My child is not in the team

Netball Team

The age old issue of selection to school sports teams is something that I believe will be around forever. But why?

“Why”is the golden word, why do parents take selection of their children so seriously? Why do parents believe they have knowledge superior to that of the coach placed in charge? I want to dwell on the second question and the opinion that I hold in answering.

First up I want to be very clear, selection of a sports team is subjective but dealing with it must be done objectively. The subjectivity is based on a coach or coaches selecting a group of players they feel is the best to do the job they believe is needed to be successful. Anyone notice all the subjectivity there? The coach’s understanding of the sport, the coach’s exposure to the sport, his or her own playing days and previous coaching all play a role in the concept of building a group of players and the concept of success. Humans have opinions, that is not in question, what I do ask and what you as a parent should be asking yourself before you question the non selection of your child is from what technical knowledge and experience am I coming from in questioning the process? Also key to understand is whether the question is based on why the child was not selected or if you feel the process was, in your opinion, not fair?

Unfortunately I have to be quite blunt in saying that unless your surname is Rice, Cook, Gerber, Wilkinson or Waugh as a parent you are ill qualified to challenge the sports selection process. If you have not played or better coached with a great deal of experience you are ill qualified. To tell me you played some competitive sport in primary or high school does not suffice.

Imagine I walked into your office and began telling you how the manufacturing of steel should happen from the sourcing of raw materials to staff management and marketing…. Would I last 5 minutes with you? I hope not. The same should apply to this, you cannot dictate your own way because your child was deemed not good enough. You are however allowed to discuss with the head of the department positively, respectfully and constructively suggestions of ways to get better results for the whole department. If you don’t have boundaries how will your valuable children be able to have boundaries?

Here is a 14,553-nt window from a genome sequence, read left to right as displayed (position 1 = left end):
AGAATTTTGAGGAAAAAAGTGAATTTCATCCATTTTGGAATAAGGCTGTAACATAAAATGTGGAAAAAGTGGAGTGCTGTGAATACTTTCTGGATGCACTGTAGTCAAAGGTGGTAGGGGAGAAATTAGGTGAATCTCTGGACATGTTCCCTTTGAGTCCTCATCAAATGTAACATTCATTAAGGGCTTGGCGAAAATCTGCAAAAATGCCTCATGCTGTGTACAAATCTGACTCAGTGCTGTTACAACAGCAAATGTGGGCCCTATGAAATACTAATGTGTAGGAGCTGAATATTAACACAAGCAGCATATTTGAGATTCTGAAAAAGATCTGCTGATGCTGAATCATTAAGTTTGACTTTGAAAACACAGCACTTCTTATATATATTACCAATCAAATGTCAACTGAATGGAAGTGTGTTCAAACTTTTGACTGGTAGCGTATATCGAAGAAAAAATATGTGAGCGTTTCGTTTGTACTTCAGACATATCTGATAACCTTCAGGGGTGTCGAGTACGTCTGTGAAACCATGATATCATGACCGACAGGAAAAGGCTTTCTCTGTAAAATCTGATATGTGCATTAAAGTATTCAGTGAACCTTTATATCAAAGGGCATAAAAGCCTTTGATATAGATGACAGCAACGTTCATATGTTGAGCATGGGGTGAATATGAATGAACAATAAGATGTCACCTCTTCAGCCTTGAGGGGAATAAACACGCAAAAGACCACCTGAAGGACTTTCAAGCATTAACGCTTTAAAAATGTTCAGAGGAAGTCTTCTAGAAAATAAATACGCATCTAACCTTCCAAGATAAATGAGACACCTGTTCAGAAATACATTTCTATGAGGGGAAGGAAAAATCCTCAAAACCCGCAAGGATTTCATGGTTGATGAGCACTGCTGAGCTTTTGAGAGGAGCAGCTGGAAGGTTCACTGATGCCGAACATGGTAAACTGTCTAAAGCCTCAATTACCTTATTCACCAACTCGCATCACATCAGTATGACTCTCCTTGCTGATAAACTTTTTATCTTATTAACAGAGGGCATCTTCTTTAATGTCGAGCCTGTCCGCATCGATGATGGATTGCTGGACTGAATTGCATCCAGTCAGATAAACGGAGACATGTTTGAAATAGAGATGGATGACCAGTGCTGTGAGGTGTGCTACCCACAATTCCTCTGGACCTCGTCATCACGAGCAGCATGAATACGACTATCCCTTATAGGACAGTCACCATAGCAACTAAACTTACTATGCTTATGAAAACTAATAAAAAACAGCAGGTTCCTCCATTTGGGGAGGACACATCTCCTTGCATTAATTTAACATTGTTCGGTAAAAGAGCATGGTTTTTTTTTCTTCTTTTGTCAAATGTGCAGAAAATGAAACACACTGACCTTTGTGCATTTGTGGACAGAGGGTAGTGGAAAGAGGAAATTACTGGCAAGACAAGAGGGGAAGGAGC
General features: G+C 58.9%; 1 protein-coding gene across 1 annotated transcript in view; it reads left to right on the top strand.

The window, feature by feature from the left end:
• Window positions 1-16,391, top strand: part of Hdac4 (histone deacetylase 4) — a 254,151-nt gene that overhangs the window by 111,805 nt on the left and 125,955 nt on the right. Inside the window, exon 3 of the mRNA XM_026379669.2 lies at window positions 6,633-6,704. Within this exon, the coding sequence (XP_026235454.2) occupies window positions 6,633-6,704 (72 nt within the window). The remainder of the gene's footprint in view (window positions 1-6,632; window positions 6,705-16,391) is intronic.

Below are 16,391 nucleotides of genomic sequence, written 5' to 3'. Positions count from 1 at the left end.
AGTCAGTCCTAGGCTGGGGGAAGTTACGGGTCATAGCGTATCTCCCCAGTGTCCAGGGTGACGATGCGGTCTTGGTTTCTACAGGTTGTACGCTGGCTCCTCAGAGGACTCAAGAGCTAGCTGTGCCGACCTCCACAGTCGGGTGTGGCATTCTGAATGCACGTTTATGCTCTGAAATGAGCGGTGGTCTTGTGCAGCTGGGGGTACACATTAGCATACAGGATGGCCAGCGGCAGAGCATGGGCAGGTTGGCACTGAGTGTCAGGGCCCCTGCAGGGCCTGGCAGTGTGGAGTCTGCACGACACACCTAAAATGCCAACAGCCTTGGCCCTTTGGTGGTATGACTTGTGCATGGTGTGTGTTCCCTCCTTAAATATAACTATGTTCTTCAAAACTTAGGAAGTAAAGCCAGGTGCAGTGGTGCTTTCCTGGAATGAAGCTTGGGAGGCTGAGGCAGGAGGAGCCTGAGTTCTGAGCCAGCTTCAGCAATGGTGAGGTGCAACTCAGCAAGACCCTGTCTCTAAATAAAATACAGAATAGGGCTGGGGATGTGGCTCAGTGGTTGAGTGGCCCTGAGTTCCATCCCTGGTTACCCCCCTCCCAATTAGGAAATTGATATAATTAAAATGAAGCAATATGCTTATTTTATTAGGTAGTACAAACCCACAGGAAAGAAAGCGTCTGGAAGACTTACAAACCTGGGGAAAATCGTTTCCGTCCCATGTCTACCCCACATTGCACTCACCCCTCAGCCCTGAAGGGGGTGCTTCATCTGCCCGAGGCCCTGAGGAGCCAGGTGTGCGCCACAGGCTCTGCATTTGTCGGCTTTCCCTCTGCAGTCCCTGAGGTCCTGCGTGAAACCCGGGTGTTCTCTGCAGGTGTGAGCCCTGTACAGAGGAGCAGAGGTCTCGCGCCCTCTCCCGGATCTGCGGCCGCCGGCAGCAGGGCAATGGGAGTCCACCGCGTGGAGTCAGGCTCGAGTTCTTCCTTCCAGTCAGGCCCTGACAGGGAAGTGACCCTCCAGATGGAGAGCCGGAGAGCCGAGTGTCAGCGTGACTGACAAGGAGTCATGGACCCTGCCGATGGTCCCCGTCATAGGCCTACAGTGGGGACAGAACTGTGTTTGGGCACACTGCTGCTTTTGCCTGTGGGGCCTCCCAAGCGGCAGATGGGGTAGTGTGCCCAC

If you still believe that you have a reasonable case after taking this all into account from an objective mature stand point then by all means approach the Sports Department, as you would an academic department, and seek an appointment with the head of the department to constructively discuss the concern and a way forward. If this does not take place as described then the only loser is the child as the entire issue is an agenda driven debacle causing very unnecessary exchanges which are lose lose.

The sooner parents are able to consciously absorb their role and live it the better for their children, in all aspects.

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    Posted October 29, 2013 at 2:44 am | Permalink

    Thats really nice but you seem to have forgotten the part about the ‘so called we know and are professional coaches’ that are heavily influenced by the parents. So what do you tell your child then? when they can quiet clearly see the blatent interference and unfair selections based on who’s parents have influence?

    • Posted August 4, 2014 at 10:15 am | Permalink

      Sorry I’m reply over 2 years later, I was not aware this article had got onto the site.

      There is no doubt that quality of coaching, both technical and educational, are major concerns. It is something that I am working on very passionately. I am currently in a system which has 10 schools in it – 3 primary schools and 2 High schools being my focus. We have in the region of 140 to 200 coaches working par time in our system. How do we truly know their proficiency? What means test have we operated to truly assess the compatibility of this individual to allow him/her access to our children for 30% of the educational day. It is a topic which I am hoping to develop a solution for very soon.

      However, having acknowledged the frailty of the coaching environment – let me say that undermining a coach to a child is a life lesson which remains very problematic to the child.

      A child must learn that in life sometimes we don’t get what we expect and we still need to remain on that path irrespective. That our passion and enjoyment cannot be defined by anyone but ourselves. These are some of the few lessons we can teach our kids in the management of the dissatisfaction.

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